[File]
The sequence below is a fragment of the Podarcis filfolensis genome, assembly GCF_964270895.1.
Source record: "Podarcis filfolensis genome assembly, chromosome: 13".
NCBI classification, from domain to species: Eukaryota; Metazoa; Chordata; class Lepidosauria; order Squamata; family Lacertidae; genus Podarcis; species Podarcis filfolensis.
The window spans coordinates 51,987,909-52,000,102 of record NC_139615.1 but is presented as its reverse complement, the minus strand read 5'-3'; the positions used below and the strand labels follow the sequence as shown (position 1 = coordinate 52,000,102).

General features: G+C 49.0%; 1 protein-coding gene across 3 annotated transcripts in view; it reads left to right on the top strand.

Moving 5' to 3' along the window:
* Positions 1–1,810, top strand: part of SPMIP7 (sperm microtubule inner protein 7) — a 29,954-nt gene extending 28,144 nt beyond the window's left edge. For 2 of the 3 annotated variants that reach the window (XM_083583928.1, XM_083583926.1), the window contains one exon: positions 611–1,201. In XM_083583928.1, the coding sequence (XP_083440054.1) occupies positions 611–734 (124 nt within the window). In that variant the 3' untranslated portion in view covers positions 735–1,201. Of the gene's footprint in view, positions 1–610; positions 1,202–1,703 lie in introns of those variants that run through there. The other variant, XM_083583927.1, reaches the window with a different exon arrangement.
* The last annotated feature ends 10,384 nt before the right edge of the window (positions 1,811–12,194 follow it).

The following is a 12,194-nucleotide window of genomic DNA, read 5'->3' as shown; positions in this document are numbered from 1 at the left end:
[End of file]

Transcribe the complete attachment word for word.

The sequence below is a fragment of the Podarcis filfolensis genome, assembly GCF_964270895.1.
Source record: "Podarcis filfolensis genome assembly, chromosome: 13".
NCBI classification, from domain to species: Eukaryota; Metazoa; Chordata; class Lepidosauria; order Squamata; family Lacertidae; genus Podarcis; species Podarcis filfolensis.
The window spans coordinates 51,987,909-52,000,102 of record NC_139615.1 but is presented as its reverse complement, the minus strand read 5'-3'; the positions used below and the strand labels follow the sequence as shown (position 1 = coordinate 52,000,102).

General features: G+C 49.0%; 1 protein-coding gene across 3 annotated transcripts in view; it reads left to right on the top strand.

Moving 5' to 3' along the window:
* Positions 1–1,810, top strand: part of SPMIP7 (sperm microtubule inner protein 7) — a 29,954-nt gene extending 28,144 nt beyond the window's left edge. For 2 of the 3 annotated variants that reach the window (XM_083583928.1, XM_083583926.1), the window contains one exon: positions 611–1,201. In XM_083583928.1, the coding sequence (XP_083440054.1) occupies positions 611–734 (124 nt within the window). In that variant the 3' untranslated portion in view covers positions 735–1,201. Of the gene's footprint in view, positions 1–610; positions 1,202–1,703 lie in introns of those variants that run through there. The other variant, XM_083583927.1, reaches the window with a different exon arrangement.
* The last annotated feature ends 10,384 nt before the right edge of the window (positions 1,811–12,194 follow it).

The following is a 12,194-nucleotide window of genomic DNA, read 5'->3' as shown; positions in this document are numbered from 1 at the left end: